Thursday, March 27, 2008

Sunday, March 23, 2008

Happy Easter

(a blooming yucca; me and a flowering Joshua tree)

(Photos March 2008, Joshua Tree National Park)

Thanks to reader Josh on my last post who helped me identify the tiny fruit-bearing cactus as a California Pincushion.

Out in Joshua Tree National Park where we visited last weekend, and all over the California deserts, the wildflowers are in bloom. This year is a banner year for wildflowers because of the abundance of rain. More posts to come on this amazing season of flowers! A time of new beginnings...

Happy Easter!

Thursday, March 20, 2008

The world's tiniest cactus--flower or fruit?--Joshua Tree National Park

Last Saturday while William and I were hiking in Joshua Tree National Park across the road from the White Tank area I came upon this tiny cactus tucked beside an outcropping of rock.

I'm looking through my books and information on wildflowers. I'm thinking the red buds are flowers but they look more like fruit. Any thoughts?

Sunday, March 16, 2008

Part II--A perfect day--Desert Poetry Workshop in Deep Canyon

Check out Part I of this post if you missed it...

After lunch, we headed into Deep Canyon for an hour hike. The sky was blue. Clouds filtered over in the late afternoon. Deep Canyon looked like what much of the desert might look like if left in its pristine state. Around us, the canyon rose a few thousand feet. Creosote with their long, spindly branches dotted with red blossoms outlined the rocky slopes.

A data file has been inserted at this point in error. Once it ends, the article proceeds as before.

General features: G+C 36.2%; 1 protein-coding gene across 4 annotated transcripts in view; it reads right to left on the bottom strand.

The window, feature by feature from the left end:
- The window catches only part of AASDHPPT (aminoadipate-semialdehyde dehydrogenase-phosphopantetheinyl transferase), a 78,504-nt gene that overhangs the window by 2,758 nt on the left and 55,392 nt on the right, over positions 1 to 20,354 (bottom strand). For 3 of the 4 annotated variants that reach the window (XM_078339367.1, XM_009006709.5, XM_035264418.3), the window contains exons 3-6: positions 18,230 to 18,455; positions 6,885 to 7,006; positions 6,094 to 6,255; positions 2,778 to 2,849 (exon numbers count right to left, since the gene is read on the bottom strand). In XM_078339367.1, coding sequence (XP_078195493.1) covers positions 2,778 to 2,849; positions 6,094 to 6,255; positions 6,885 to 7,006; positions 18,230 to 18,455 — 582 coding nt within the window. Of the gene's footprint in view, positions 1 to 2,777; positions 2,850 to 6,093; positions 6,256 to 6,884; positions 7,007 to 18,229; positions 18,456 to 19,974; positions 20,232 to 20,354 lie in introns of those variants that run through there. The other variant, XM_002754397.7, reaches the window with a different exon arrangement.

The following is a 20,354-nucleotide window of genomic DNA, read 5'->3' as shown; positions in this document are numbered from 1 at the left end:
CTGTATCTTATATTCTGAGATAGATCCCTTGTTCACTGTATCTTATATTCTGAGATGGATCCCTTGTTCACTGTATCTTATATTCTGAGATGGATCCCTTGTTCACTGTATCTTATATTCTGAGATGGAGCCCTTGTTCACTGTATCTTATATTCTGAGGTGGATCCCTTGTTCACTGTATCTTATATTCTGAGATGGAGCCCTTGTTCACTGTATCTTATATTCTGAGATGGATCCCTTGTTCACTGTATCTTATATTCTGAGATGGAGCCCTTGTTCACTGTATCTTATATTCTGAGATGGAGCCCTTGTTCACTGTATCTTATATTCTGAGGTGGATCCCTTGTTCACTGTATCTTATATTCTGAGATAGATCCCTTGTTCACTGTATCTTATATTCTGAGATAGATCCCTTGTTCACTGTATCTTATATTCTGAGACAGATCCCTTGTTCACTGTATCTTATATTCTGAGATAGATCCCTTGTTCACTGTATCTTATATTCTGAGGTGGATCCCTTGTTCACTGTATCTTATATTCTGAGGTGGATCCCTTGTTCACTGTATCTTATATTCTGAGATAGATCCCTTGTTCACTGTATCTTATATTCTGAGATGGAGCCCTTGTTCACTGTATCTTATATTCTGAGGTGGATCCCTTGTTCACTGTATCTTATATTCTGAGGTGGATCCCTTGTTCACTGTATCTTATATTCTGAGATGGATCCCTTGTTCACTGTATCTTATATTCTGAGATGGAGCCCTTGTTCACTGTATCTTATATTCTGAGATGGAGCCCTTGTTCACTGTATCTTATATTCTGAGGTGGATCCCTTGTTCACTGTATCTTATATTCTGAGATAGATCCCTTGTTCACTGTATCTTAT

Barrel cactus covered the hillside, more barrels than I'd seen in one place, some capped with a single yellow flower. Fuzzy teddy bear cholla that escaped the frost shined like gold in the sun. The prickly pears cactus were also blooming with hot pink blossoms.

Layers of sand washed down the canyon after the recent rains were pressed so flat they looked as if they'd been cut. A stream poured over rocks down the canyon's V. On a crag, a palm oasis sprouted from the rocks. So many wonders! The group of us criss-crossed over the stream as we made our way up canyon. I hoped to see a bighorn sheep, an endangered species that lives there. The sheep come down to water, Cassandra said. But not that afternoon.